As with all Crawford's stories, they revolve around a close group of family and friends whose lives are interlinked and occasionally blessed with romance. Also, like most of her stories, the characters are either physically disabled or have issues with mental health. This has always been one of the things that has drawn me to her writing and to her characters. They are invariably good, honest human beings but flawed, yet Crawford allows us to see past the exterior and catch a glimpse of the magic of romance and love.
This was definitely the case in The Power of Will. William Kordes, by all conventional wisdom, had it all. He was rich, successful and had made his money from his own creativity and inventions. From the outside, his life was perfect, but inside it was a totally different story. Inside, Will was the still the shy, introverted young nerd who was bullied at school and considered unteachable by many of his instructors. His lack of confidence in himself he managed to shad in the facade of success but it was never far below the surface waiting to pounce and drag him down. Mariam Fischer was fighting an internal battle herself, but this one was with a degenerating body. Suffering from the incredibly painful and barely understood affliction of Fibromyalgia, Mariam was in pain constantly and although she projected as a beautiful, strong, self-assured woman, her disability was invisible to others and few could understand the pain and stress of simple everyday life for her.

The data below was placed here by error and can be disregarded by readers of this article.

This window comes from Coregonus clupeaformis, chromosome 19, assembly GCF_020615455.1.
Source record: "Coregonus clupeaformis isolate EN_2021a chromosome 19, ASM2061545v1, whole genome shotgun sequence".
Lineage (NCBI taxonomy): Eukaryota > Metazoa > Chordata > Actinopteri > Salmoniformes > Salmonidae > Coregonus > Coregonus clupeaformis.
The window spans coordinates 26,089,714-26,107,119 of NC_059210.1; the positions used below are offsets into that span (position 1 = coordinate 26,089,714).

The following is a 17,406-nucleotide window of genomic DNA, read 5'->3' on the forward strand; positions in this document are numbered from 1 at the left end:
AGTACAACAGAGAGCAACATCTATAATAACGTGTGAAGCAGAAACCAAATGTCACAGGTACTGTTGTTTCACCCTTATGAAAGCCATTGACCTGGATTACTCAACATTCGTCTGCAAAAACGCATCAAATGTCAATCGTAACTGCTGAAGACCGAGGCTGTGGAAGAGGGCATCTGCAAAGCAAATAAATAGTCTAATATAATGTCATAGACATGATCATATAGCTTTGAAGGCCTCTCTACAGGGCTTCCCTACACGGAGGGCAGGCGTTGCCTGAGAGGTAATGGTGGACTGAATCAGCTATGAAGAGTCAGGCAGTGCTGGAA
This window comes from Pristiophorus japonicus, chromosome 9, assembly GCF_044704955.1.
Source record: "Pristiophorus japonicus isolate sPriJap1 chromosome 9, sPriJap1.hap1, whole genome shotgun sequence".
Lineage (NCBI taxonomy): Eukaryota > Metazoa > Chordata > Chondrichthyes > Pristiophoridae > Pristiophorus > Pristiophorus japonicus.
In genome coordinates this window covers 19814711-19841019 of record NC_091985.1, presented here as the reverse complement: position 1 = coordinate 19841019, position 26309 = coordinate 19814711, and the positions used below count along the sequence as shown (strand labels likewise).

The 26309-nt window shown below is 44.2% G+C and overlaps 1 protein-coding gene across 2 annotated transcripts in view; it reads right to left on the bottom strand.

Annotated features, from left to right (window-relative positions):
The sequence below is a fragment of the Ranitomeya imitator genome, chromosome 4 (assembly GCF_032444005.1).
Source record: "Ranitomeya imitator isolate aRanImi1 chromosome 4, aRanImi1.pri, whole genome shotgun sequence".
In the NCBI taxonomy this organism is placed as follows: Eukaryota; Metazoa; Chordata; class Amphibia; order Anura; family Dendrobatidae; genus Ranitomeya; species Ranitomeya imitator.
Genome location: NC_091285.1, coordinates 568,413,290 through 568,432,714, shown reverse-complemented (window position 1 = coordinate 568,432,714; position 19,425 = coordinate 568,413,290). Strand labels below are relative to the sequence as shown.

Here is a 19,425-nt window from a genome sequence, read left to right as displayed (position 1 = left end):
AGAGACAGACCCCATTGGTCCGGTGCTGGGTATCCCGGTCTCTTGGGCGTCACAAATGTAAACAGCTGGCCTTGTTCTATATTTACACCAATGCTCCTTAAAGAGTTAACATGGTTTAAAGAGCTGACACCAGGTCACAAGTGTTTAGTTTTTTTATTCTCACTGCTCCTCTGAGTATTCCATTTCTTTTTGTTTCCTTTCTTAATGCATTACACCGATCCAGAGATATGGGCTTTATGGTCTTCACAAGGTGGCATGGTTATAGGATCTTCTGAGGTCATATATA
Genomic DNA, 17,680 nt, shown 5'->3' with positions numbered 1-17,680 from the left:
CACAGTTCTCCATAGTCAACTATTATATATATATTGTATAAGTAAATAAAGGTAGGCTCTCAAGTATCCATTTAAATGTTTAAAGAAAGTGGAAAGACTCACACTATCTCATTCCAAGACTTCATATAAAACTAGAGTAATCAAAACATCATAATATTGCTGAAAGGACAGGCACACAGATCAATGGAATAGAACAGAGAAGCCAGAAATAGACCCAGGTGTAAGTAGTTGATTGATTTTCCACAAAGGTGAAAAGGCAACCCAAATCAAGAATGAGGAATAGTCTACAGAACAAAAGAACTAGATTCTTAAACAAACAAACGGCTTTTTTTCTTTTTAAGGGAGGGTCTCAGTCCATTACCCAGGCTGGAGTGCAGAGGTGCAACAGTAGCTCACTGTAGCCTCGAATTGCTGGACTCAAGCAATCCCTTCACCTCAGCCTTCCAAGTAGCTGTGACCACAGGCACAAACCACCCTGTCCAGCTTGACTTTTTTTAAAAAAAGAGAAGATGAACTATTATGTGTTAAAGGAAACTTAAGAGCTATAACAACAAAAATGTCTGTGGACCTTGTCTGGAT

When Will and Mariam meet, the attraction was instant but the signs were not good. Mariam was not taken in by his good looks, his charm, or his success. She basically told him to "take a hike" but thankfully it takes more than that to stop Will from "trying to fix things".
This was a wonderfully sweet and bittersweet romance that reminds us we all have to be grateful for everything we have. There is always someone worse off than us. Crawford's style is unpretentious, uncluttered, simple and most of all "clean". If you love romance, if you love "real" characters with problems, you'll love this story.
It's another absolute winner from Crawford's prolific portfolio and one I highly recommend.